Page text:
The same factors which, in the exactness and the minute precision of the form of life, have coalesced into a structure of the highest impersonality, have on the other hand, an influence in a highly personal direction. There is perhaps no psychic phenomenon which is so unconditionally reserved to the city as the blasé outlook. It is at first the consequence of those rapidly shifting stimulations of the nerves which are thrown together in all their contrasts and from which it seems to us the intensification of metropolitan intellectuality seems to be derived. On that account it is not likely that stupid persons who have been hitherto intellectually dead will be blasé. Just as an immoderately sensuous life makes one blasé because it stimulates the nerves to their utmost reactivity until they finally can no longer produce any reaction at all, so, less harmful stimuli, through the rapidity and the contradictoriness of their shifts, force the nerves to make such violent responses, tear them about so brutally that they exhaust their last reserves of strength and, remaining in the same milieu, do not have time for new reserves to form. This incapacity to react to new stimulations with the required amount of energy constitutes in fact that blasé attitude which every child of a large city evinces when compared with the products of the more peaceful and more stable milieu.

– Georg Simmel, “The Metropolis and Mental Life” (1903)

 

A glanced thought from one or two of the speakers at the conference — something about how “proleptic mourning” may stage nervousness — raises the question of mourning without futurity.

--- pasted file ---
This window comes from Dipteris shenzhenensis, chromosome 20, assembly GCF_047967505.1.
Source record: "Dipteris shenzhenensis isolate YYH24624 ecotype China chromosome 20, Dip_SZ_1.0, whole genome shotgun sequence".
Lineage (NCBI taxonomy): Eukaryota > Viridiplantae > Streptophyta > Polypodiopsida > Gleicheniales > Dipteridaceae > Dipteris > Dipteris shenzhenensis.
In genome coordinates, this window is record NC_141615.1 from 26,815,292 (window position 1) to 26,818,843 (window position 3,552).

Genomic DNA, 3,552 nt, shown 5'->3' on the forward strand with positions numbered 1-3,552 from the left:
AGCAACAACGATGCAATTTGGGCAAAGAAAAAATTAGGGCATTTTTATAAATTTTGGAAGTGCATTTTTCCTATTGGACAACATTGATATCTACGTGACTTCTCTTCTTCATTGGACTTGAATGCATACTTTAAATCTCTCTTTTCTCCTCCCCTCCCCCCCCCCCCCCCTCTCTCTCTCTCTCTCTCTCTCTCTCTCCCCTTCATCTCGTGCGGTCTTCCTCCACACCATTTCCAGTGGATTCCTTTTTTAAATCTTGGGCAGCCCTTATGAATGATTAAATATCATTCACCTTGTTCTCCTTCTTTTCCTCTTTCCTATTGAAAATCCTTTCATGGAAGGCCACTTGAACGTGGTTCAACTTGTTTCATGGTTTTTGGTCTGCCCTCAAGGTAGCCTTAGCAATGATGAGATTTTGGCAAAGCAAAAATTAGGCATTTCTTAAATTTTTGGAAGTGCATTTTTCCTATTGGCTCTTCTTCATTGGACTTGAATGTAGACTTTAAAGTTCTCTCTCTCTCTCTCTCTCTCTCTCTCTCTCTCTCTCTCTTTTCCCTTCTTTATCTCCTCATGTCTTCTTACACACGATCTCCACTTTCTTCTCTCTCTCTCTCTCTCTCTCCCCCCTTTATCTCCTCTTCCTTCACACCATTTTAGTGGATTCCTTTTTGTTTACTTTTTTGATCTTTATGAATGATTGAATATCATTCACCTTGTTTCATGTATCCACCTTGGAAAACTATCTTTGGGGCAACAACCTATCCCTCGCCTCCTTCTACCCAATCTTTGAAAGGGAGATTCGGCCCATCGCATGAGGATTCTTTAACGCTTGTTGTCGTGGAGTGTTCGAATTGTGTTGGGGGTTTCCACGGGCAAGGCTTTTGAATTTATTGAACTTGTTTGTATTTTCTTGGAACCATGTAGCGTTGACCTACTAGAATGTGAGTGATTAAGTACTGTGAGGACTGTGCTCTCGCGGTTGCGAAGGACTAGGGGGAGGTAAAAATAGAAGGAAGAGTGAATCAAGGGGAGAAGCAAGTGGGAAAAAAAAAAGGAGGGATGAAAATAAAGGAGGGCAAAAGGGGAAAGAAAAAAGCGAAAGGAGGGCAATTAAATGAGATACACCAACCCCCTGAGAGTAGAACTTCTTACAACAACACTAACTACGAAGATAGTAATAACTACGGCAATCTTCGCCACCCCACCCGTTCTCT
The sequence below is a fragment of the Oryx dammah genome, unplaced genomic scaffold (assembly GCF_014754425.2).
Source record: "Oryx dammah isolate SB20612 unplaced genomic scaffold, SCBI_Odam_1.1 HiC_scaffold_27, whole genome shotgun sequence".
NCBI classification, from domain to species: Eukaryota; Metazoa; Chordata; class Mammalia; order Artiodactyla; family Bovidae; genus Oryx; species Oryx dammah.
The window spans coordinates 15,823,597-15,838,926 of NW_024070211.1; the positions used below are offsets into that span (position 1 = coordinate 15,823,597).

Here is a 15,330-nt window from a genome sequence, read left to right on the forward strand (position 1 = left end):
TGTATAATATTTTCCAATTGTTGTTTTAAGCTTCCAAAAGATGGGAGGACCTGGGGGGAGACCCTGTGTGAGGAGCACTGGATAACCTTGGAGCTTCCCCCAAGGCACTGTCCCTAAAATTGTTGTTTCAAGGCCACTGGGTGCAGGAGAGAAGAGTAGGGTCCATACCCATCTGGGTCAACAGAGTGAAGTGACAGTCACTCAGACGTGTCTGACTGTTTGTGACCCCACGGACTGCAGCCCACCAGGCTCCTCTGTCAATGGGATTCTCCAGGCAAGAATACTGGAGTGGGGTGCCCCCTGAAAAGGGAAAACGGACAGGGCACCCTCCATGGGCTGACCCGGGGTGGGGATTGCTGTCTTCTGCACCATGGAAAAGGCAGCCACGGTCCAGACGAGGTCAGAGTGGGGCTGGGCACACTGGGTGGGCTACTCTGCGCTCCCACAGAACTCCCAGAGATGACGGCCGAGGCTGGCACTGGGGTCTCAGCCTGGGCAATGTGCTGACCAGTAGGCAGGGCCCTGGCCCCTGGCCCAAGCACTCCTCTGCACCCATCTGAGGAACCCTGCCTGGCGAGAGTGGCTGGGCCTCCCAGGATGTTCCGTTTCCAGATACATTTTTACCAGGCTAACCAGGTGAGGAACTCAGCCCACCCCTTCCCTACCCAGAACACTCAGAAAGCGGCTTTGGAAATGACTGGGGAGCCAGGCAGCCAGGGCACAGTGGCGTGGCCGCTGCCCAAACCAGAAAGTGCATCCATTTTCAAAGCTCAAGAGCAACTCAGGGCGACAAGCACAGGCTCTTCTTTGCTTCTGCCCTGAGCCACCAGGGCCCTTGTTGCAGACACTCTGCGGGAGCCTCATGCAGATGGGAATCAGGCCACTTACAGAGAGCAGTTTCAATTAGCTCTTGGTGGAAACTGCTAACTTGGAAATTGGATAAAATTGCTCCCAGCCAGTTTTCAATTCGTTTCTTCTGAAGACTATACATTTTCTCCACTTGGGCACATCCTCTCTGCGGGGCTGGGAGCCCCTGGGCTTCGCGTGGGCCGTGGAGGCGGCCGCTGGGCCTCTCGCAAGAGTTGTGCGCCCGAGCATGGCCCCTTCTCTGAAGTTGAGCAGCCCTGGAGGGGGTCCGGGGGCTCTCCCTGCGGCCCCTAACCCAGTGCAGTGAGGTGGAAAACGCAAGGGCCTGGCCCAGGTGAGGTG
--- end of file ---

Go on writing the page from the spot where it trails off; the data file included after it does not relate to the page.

Not mourning in advance those bodies which haven’t yet been killed, which is what I take “proleptic mourning” to mean, but rather living through the lateral topographies of a death that will not be grieved — that’s what mourning without futurity would entail.

Nervousness does this, at least in the 19th century, specifically by pointing bodies classified as “morbid” toward their preemptive death: a death that her body draws the nervous woman towards irresistibly, as though that were the only solution to the problem of decomposing, as an abstract member of an aggregate body,  in the statistical record. (See, for instance, Sutton E. Griggs’s Imperium in Imperio (1899), in which a suicide note cites the racial statistics of degeneracy).

What do all these suicides, or just self-abandonments to tracks toward death, solve? Usually this is a rhetorical question.

One of the case histories collected in Alonzo Calkins’s Opium and the Opium-Appetite (1871) turns the figure of one “Mrs. B., demi-veuve, æt. 25” into a seismograph of national mood: